Skywatchers are treated to a naked-eye comet as NEOWISE emerges into the the dawn sky.
Whatever you do, see this comet. I almost couldn't believe my eyes when I pointed a pair of 10×50 binoculars at NEOWISE on July 7th at dawn. OMG. What a sumptuous view! The comet's head, a bright, yellow pea, sprouted a 3° pale orange tail that arched upwards in a most elegant way. With the naked eye, I saw a delicate streak of light about 1.5° long with a tiny, star-like coma. The image of a faint meteor jumped to mind.
Far to the right of NEOWISE, Venus and Aldebaran glimmered in Taurus. Comparing the comet to Aldebaran (magnitude +0.9), I estimated its brightness at magnitude 1.4, by far the brightest comet to grace our skies since PanSTARRS (C/2011 L4) in March 2013. And what timing. Just what we needed for the COVID-19 blues!
NEOWISE survived its July 3rd perihelion in grand form, glowing around magnitude 0, bright enough for some amateurs to spot it the very same day. It has since faded to magnitude 1.5–2 but its beauty is undiminished. In fact, the comet has become more extraordinary over the past few nights because it's slowly climbing higher into a darker sky at the same time that the Moon is waning from full to third quarter. On July 8th the tail length had doubled to 6° (my estimate), and the comet appeared more obvious to the naked eye than the morning prior.
I've heard from observers who've observed NEOWISE everywhere from the countryside to Los Angeles. The news is good. Check out this report from Richard K. Mitchell:
"Here in Albuquerque, the comet was a beautiful sight this morning (July 7th). I could see it fairly easy with the naked eye but not an obvious sight, but very impressive sight in 10×50 binoculars. So I would encourage anyone in the “burbs” or a smaller city to give it a try."
Or this from Jim Twellman on July 8th: "Observed once again from the I-64 overpass at Lake St Louis (an outlying suburb of St. Louis, MO. ) The comet was easily visible in 10 × 50s but was spectacular in the 15×70s. Estimate 2.0 magnitude."
I don't want to give the impression that NEOWISE is super-easy to see — you still need know where to look — but once seen you'll return to it with ease. Thank goodness for Capella. Located in the comet's vicinity, this bright star points the way for novice and amateur observers alike.
Although NEOWISE sits quite low and appears faint at the start of dawn, it quickly brightens as it gains altitude, offsetting (at least for a time) the intensifying twilight. The best time slot to see the object through July 11–12 is from 2 hours to 1 hour before sunrise. Click here to find when the Sun rises for your location. With 10×50 binoculars I've been able to follow the comet up to within 40 minutes of sunup.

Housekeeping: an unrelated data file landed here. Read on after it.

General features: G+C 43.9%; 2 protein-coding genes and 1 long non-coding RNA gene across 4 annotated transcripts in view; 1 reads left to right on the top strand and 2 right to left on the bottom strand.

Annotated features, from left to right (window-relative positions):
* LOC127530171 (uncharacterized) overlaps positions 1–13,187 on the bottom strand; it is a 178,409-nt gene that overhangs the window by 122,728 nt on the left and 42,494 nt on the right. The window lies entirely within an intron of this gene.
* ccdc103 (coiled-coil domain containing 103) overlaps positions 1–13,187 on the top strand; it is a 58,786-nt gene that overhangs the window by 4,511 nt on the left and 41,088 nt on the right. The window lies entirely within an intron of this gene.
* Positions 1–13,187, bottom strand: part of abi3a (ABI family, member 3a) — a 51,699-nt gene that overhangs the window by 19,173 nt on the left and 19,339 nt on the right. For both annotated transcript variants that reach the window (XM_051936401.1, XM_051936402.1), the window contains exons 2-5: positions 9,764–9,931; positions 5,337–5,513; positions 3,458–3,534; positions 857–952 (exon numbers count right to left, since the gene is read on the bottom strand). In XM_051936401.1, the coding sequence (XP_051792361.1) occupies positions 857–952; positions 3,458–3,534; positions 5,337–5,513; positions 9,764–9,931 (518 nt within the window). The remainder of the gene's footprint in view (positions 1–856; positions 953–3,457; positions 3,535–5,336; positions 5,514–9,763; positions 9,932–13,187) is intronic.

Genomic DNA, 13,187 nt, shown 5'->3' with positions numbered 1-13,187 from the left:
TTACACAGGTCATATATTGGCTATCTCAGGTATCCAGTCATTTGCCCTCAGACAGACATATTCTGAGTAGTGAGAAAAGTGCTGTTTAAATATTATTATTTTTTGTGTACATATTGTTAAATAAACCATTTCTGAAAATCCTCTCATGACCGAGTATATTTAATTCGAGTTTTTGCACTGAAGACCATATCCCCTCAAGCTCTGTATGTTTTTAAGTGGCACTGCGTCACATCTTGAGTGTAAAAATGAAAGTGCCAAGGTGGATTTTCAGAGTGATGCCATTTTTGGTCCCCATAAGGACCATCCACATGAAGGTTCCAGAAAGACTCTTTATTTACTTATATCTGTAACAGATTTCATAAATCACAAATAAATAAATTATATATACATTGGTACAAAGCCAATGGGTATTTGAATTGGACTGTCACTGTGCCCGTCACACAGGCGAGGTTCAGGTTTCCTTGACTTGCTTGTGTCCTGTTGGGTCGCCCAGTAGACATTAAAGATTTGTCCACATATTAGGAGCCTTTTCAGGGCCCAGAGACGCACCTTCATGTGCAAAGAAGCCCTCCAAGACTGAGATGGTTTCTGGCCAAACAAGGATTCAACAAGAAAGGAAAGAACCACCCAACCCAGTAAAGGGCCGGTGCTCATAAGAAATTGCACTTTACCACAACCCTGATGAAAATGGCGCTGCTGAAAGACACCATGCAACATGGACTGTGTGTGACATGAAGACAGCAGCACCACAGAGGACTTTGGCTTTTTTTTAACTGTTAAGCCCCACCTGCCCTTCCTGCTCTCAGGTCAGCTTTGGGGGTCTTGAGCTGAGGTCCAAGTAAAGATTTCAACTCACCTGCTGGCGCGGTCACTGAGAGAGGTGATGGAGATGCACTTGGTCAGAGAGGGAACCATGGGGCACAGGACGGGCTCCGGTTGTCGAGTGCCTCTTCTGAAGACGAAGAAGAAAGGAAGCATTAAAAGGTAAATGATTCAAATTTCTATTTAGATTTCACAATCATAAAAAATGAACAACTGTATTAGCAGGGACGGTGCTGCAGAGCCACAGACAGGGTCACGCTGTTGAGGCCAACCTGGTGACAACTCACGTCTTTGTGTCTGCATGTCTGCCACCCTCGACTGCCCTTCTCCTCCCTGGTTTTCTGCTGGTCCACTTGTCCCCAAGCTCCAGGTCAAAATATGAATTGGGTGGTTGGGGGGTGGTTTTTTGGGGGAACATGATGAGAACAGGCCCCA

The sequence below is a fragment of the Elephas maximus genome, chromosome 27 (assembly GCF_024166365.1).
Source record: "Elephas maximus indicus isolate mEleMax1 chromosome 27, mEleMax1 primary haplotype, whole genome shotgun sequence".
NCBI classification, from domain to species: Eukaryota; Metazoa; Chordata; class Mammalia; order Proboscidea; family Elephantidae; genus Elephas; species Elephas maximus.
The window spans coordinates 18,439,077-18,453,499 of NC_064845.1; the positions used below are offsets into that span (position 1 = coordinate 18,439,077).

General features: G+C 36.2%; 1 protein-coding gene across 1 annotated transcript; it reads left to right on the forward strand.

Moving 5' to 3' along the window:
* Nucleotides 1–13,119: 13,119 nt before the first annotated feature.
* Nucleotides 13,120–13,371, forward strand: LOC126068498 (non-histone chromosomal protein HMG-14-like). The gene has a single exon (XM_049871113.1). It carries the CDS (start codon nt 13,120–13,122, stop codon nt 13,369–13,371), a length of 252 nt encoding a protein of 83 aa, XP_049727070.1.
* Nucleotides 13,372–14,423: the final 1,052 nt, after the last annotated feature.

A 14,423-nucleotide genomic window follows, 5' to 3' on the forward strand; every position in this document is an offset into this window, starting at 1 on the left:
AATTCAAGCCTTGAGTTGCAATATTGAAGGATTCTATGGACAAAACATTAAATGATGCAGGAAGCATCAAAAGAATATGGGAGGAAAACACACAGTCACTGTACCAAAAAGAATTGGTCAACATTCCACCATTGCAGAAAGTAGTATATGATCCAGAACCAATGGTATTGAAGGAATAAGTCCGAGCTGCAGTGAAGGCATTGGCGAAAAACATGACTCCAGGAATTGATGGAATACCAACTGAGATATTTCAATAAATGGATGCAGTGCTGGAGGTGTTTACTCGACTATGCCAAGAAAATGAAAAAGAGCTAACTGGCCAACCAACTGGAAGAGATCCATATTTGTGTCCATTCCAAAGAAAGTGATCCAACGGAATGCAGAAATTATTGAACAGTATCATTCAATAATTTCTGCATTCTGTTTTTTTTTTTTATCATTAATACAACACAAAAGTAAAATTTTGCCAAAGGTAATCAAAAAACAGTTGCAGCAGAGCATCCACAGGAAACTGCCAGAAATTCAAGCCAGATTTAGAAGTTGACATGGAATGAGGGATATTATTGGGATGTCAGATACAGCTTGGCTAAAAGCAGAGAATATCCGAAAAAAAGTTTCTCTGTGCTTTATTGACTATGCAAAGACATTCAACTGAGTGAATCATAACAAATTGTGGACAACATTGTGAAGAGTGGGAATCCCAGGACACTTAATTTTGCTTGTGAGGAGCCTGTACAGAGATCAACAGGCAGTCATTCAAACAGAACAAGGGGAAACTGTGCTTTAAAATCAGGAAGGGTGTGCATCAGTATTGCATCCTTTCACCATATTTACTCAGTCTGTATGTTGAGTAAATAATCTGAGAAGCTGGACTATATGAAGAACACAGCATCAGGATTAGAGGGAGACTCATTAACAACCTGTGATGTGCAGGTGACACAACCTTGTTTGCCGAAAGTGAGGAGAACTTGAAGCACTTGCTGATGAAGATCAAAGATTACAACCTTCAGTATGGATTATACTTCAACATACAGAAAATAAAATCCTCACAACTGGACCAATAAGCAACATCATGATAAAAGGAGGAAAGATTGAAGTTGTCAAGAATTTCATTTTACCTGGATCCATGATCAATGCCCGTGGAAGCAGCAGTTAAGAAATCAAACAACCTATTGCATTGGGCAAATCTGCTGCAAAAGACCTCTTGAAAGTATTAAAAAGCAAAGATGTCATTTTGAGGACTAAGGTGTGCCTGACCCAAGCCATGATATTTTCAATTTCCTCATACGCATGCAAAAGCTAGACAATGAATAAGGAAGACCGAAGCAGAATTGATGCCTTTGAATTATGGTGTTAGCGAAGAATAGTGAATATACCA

Through a telescope the colors are even more intense, but the most remarkable sight is the comet's bifurcated tail — split in two by a dark, U-shaped channel. This feature is also visible in binoculars and photographs, but far more dramatic in a scope. I use a portable 10-inch f/4.5 Dobsonian at low magnification (48×). Bifurcated tails appear in comets that are actively producing massive quantities of dust either after a close passage to the Sun or during a major outburst.
NEOWISE has a prominent dust tail, formed when dust-rich ice vaporizes in the Sun's heat. Micron-size dust particles scatter sunlight and glow faintly yellow. An enormous amount of dust must concentrate near the false nucleus because its yellow color is unmistakable. The comet is also developing a fainter, blue-hued ion tail from fluorescing carbon monoxide. Few observers have noted the ion tail visually yet, but you can't miss it in Michael Jaeger's photo.
Dawn comet viewing will be best through about July 18th, with the evening apparition starting about July 12th and continuing the remainder of the summer. Between July 12–18 you can observe it at both dusk and dawn.
So set your alarm and plan to be out about 2 hours before sunrise (for now). Find a location with a good view of the northeastern sky, and don't forget to bring binoculars and a camera. Most mobile phone photos will look grainy, but a basic DSLR on a tripod at ISO 800 with a 2-second exposure will net you an image you'd be happy to share on social media.
I hope good weather comes your way so you can see Comet NEOWISE while it's still bright. Nothing would make me happier. By the time I wrapped up my July 7th observation I felt like I was floating on air with light beams shooting from my fingertips. As the comet vaporizes to create one of the most beautiful sky sights in years, you may just find that it will melt your heart, too.
Update July 11: Despite fading to around magnitude 2, Comet NEOWISE is becoming easier to see with an ever-lengthening tail. I traced it to 5° with the naked eye and 9° with binoculars on July 11. The nucleus has faded somewhat but still glows intensely yellow due to a combination of dust and sodium emission. Also, the comet is entering the evening sky just now particularly for viewers in the northern U.S., Canada and northern Europe.